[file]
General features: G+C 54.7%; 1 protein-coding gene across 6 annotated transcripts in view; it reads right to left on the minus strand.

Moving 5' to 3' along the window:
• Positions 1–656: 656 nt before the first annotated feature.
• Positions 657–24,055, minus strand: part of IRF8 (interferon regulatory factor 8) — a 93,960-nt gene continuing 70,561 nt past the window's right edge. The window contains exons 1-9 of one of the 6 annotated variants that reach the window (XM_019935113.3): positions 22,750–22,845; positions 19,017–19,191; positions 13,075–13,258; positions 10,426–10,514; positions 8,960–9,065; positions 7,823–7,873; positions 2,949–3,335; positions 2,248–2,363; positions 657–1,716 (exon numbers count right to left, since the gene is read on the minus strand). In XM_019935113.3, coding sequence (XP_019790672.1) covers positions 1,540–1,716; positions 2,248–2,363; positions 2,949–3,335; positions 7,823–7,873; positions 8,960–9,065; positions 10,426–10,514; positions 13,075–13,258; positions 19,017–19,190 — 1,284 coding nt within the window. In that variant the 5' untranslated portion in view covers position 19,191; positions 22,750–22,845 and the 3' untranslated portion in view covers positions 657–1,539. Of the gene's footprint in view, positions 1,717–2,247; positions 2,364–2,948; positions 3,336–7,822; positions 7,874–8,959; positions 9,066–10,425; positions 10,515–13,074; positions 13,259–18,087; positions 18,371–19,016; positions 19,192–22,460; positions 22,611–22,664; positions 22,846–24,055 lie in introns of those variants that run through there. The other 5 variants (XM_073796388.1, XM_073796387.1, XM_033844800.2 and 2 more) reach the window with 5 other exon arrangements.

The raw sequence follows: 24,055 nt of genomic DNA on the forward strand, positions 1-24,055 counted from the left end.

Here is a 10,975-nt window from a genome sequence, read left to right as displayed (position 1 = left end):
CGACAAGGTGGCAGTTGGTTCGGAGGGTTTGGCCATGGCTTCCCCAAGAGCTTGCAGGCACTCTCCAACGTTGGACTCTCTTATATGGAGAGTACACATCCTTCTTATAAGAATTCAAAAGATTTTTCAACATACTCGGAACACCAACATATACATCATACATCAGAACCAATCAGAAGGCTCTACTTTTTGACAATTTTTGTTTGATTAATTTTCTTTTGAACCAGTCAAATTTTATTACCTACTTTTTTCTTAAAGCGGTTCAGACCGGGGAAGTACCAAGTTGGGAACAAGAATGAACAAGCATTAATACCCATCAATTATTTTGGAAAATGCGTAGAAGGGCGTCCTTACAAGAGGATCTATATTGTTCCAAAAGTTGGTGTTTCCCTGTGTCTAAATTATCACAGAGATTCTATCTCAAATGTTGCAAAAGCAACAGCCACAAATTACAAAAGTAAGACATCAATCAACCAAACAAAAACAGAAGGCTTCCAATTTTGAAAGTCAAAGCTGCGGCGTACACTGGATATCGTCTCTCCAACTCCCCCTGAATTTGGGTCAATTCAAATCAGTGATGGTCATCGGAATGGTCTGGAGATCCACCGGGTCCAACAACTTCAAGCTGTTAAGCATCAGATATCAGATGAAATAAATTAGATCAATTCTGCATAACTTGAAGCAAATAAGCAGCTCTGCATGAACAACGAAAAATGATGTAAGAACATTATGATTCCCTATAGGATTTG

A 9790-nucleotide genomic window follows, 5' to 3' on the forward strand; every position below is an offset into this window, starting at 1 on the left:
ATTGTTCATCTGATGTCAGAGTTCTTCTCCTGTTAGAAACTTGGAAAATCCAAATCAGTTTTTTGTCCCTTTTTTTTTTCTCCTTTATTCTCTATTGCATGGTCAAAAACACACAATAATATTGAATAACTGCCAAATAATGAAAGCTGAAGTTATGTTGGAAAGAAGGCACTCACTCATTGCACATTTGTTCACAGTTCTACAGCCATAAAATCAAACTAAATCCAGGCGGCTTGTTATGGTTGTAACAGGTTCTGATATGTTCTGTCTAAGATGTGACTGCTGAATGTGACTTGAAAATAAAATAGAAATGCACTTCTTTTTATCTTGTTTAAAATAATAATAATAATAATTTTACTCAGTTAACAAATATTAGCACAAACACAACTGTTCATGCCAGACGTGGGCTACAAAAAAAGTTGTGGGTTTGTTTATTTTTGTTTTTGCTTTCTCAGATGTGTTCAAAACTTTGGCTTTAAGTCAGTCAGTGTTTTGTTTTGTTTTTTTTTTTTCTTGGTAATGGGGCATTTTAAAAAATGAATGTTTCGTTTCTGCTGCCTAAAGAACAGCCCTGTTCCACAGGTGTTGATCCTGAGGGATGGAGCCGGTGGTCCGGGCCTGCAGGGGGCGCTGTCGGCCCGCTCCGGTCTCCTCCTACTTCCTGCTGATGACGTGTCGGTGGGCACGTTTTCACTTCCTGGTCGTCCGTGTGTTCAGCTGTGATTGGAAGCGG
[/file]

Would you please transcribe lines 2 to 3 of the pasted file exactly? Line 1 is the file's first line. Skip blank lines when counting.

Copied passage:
Moving 5' to 3' along the window:
• Positions 1–656: 656 nt before the first annotated feature.